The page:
Happy book birthday to Geoff Rodkey’s WE’RE NOT FROM HERE! As if Rodkey’s NYT Bestselling Author status wasn’t enough intro… WE’RE NOT FROM HERE calls out and leverages the imagination co-creation between author and reader in a sci-fi / political satire manages to be both profound and hilarious.
I’m going to put one of the most brilliant parts of this book up front: We can guess at Lan’s race, but we don’t know his/her gender. Going back to the whole “this book is brilliant” thing, Rodkey states in the intro: “I gave the readers a bit more space to imagine whatever version of Lan works best for them.”
In other words, a book about a planet full of giant flies, is a work of literary brilliance that is probably going to be dissected in college discussion groups for centuries to come, and this is a good thing.
Picture it: Space. Maybe the 2030s. Earth has been destroyed in an unspecified radiation accident or possibly nuclear war, and a small group of humans (first names suggest ethnic diversity and all are fluent in English) live on a space-station-turned-refugee-camp somewhere outside Mars. Perceptive preteen aspiring comedy vlogger Lan Mifune walks us through the weird world, with just enough personality to be engaging and just enough flexibility that anyone can step into Lan’s brain.
Fortunately, distant planet Choom, home to four different alien species and a history of welcoming immigrants, welcomes the humans as long as they promise not to become violent (again). Giant housefly Zhuri, werewolf Krik, marshmallow monster Ororo, and weird worm Nugs were mostly refugees themselves at one point.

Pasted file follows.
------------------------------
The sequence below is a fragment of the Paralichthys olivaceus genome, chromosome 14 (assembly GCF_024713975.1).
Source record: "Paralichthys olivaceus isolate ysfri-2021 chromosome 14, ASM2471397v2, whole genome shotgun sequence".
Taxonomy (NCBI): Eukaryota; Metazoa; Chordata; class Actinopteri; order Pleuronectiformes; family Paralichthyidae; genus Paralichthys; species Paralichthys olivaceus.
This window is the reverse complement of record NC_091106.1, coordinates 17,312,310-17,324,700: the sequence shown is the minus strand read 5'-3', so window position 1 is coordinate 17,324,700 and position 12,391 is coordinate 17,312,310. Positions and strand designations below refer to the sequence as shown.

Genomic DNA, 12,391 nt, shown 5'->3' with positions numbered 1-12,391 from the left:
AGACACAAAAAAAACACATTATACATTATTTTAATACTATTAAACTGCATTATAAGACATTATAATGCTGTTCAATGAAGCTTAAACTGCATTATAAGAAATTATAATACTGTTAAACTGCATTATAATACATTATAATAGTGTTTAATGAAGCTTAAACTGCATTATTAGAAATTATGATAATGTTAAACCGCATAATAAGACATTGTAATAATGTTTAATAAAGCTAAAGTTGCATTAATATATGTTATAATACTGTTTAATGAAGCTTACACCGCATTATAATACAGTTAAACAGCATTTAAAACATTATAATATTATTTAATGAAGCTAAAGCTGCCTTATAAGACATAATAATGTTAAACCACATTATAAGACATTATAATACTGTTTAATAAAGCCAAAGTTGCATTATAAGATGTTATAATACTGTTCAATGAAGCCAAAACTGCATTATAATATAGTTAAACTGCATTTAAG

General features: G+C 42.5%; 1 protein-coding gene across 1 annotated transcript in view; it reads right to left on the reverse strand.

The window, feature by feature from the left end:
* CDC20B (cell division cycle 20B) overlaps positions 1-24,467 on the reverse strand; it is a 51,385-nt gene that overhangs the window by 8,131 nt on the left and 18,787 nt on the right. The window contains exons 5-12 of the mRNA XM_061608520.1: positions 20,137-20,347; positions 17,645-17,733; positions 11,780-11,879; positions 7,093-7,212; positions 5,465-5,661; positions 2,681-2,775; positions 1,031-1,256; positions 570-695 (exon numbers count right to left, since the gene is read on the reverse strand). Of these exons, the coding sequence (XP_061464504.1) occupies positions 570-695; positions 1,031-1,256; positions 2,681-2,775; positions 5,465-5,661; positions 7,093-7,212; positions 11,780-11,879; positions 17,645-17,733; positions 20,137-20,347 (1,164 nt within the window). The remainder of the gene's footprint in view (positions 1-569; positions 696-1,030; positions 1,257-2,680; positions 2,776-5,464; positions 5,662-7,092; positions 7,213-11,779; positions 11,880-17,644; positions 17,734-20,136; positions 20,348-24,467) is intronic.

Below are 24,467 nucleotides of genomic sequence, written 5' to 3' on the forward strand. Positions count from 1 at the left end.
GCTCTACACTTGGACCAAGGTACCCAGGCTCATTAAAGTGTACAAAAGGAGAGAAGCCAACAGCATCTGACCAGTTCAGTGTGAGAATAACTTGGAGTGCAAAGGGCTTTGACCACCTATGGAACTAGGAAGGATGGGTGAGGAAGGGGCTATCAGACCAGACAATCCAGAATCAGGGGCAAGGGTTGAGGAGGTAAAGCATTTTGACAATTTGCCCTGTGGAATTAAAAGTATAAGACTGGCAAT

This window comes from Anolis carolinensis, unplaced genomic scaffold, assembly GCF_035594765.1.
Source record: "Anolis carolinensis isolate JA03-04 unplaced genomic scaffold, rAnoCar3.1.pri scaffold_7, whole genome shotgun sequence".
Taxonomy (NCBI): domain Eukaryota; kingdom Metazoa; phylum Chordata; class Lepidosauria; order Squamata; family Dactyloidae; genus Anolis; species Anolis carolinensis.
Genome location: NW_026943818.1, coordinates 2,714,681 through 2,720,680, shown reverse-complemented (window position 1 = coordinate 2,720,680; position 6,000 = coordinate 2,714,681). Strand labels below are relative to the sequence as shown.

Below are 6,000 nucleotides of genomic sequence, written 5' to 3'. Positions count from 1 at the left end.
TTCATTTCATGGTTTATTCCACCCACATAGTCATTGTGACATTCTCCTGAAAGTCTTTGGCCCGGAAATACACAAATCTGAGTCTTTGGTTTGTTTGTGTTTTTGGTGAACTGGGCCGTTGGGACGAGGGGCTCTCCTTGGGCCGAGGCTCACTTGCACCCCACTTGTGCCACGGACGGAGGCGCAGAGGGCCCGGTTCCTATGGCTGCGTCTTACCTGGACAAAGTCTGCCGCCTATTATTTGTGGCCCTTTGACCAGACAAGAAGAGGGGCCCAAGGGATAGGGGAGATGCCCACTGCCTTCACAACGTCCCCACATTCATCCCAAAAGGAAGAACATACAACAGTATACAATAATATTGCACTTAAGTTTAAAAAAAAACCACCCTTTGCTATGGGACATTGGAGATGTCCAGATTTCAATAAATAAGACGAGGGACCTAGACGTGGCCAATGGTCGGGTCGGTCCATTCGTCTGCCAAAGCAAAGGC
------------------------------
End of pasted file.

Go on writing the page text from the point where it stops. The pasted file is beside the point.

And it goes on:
Except, something changes during the 20-year biosuspension journey. Now Choom has three species (nobody’s talking about the Nugs), and the refugees are greeted by an Immigration Division official from Choom’s new government: The humans are no longer welcome.
The refugees negotiate one human reproductive unit to come stay as a trial. Lan’s family is chosen due to Mom’s position on the Governing Counsel and sister Ila Mifune’s Earth status as a former American Idol-esque star, and the Mifunes touch down in a high-stakes exchange student arrangement that could make or break the survival of the human race.
In a school of mostly Zhuri and Krik, Lan builds a tentative alliance with the semi-criminal Ororor Marf and her Krik sidekick Ezger. While emotion (produces smells and led to the Nuk’s extermination) is forbidden on Choom, the uneasy trio distributes contraband funny videos of Lan being clumsy and Simpsons-esque cartoons of (allegedly) excessive bodily functions in order to win over the others on Choom.
Their efforts result in a riveting climax of kids dressed in plastic garbage bags and singing American folk songs, triggering a governmental overthrow.
Climax of kids Overthrowing the government dressed in 3-D printed plastic garbage bags
While Rodkey’s second-degree burn against the American immigration system might escape a child reader, it won’t escape an adult: The Krik, once the sole species on Choom, are now a minority population with more humble jobs. The majority Zhuri, second-newest arrivals and most stringent gatekeepers, sneer at their manners and food as disgusting.
WE’RE NOT FROM HERE releases March 5, 2019 from Random House.
Thanks Random House and Geoff Rodkey for the ARC. All opinions are my own.
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Sidenote: Rodkey’s worldbuilding and introduction of a complicated world are brilliantly executed in the first chapter, making WE’RE NOT FROM HERE a mentor text every writer should check out.